In theory, anything can be automated if a decision tree can be mapped out based on criteria within the data. Tasks and processes that have simple decision trees and are frequently repeated are excellent candidates for automation because they reduce the complexity, cost, and risk of failure of an automation project. For example, in the area of fixed assets, asset basis adjustments, capitalization thresholds, asset type mapping, and cost segregation are good starting points for automation.
- Prioritize problems
When you have a long list of tasks to be automated, it can be overwhelming. Try to phrase the tasks as problem statements and prioritize them based on objectives of the business, reduction of risk, and increases in efficiency.
- Engage experts
Now that you have a prioritized list of problems to solve, engage with experts on how to solve those problems. There are multiple resources that can help you solve problems, including internal departments such as IT, accounting and finance, and centers of excellence as well as external advisers such as CPA firms and software vendors. Reach out to get estimates of cost and time to automate.
- Determine the highest-value project
Using a scoring system to assign weights to each problem helps you decide which problem to tackle first. One method of prioritization is called weighted shortest job first (WSJF), which uses benefit/effort to determine what problem/solution mix will give the greatest benefit fastest.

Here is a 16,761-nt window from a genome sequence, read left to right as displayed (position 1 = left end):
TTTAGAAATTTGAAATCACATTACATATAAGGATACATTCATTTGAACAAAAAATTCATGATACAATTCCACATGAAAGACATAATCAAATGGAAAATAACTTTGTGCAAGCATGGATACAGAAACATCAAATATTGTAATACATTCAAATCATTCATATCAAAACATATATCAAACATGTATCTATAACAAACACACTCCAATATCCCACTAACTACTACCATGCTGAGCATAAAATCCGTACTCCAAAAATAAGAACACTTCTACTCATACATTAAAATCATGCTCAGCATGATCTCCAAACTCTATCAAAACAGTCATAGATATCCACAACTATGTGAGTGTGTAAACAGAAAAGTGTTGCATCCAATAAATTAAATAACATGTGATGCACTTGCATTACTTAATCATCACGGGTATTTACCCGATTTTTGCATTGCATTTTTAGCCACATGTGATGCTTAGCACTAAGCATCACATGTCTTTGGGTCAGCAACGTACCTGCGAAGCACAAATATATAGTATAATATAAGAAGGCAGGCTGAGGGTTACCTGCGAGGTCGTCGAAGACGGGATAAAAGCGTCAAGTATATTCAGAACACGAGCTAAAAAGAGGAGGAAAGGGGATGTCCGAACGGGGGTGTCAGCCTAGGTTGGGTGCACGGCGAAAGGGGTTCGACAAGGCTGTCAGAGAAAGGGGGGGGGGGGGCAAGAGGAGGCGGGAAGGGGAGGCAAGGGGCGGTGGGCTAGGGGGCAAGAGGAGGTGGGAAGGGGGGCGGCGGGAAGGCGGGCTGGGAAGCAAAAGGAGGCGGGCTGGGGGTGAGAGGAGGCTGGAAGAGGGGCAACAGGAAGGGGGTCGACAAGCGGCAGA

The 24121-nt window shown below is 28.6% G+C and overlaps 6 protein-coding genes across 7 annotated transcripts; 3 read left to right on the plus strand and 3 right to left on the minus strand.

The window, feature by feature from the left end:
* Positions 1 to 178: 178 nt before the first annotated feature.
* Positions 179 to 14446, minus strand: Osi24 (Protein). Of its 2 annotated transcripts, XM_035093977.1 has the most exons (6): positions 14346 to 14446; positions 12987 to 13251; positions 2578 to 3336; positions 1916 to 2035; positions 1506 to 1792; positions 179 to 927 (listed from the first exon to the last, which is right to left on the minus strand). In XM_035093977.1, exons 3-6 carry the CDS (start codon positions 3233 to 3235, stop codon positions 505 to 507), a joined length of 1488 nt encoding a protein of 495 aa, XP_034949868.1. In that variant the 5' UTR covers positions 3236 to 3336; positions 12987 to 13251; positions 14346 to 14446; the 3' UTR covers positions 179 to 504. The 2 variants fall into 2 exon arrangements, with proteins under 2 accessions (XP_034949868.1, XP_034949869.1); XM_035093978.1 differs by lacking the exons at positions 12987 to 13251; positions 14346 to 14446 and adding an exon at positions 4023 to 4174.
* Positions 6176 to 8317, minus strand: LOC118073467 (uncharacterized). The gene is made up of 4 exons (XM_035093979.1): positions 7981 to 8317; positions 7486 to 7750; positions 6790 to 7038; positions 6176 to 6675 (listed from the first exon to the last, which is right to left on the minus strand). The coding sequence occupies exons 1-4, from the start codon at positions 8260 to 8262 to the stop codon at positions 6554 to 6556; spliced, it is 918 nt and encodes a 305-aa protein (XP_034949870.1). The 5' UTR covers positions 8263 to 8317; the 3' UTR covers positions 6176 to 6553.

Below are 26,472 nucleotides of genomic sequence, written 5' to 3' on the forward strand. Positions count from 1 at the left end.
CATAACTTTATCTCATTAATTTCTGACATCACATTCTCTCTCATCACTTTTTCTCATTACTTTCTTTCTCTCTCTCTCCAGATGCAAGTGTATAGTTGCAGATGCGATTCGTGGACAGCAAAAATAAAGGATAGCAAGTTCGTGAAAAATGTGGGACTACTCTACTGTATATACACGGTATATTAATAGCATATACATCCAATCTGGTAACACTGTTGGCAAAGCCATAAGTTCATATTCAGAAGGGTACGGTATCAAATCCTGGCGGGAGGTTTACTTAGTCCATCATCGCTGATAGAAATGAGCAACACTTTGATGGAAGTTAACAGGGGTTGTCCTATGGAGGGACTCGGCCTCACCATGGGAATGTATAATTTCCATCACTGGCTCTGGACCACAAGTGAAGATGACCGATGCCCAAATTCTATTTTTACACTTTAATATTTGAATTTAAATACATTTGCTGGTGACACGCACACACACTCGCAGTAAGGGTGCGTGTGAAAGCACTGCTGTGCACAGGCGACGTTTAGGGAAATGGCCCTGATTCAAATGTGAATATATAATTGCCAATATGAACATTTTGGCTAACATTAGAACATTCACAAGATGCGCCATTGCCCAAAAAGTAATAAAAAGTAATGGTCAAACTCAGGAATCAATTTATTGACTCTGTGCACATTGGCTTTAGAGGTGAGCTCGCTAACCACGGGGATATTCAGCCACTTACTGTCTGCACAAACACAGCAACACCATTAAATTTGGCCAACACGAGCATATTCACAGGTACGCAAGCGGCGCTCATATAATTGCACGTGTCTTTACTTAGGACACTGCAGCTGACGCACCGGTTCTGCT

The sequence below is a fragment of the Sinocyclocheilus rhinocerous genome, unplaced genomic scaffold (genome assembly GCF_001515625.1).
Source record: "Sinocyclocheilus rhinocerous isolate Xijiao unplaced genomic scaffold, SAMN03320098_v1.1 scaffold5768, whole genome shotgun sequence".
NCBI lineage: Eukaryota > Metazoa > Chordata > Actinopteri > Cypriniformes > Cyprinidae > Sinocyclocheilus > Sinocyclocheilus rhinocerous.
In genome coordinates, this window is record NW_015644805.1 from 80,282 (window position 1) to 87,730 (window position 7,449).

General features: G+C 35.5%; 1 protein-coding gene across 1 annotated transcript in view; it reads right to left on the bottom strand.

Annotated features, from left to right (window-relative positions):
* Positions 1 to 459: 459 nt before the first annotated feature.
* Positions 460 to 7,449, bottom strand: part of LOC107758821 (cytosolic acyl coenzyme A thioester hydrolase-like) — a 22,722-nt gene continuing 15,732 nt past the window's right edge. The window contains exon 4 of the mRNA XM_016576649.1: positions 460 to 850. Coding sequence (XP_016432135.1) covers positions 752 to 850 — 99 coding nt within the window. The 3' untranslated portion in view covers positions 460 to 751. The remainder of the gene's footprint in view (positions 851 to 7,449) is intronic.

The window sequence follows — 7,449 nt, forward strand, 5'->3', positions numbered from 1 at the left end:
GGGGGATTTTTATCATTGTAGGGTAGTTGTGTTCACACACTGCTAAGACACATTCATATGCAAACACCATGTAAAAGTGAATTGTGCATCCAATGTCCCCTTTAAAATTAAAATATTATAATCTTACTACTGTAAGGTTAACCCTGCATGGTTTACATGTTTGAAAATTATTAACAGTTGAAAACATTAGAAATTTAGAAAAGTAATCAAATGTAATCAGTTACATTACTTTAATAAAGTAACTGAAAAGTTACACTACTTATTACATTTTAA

Other prioritization methods besides WSJF exist. There are many resources available on how to think about problem-solving and prioritization. Accountants are used to this way of thinking; however, more focus is often needed on delivering value quickly. Solution providers can help with this.
- Get approval
You have a solid problem that you want to solve, but now you must get buy-in from several stakeholders before proceeding with the implementation. Successful software and automation engagements require multiple departments, such as tax, IT, and accounting, to be aligned. Articulate the objectives of your project by framing the benefits to the business as whole, not just the tax department. Present your roadmap in prioritized order and articulate why it is prioritized in that manner.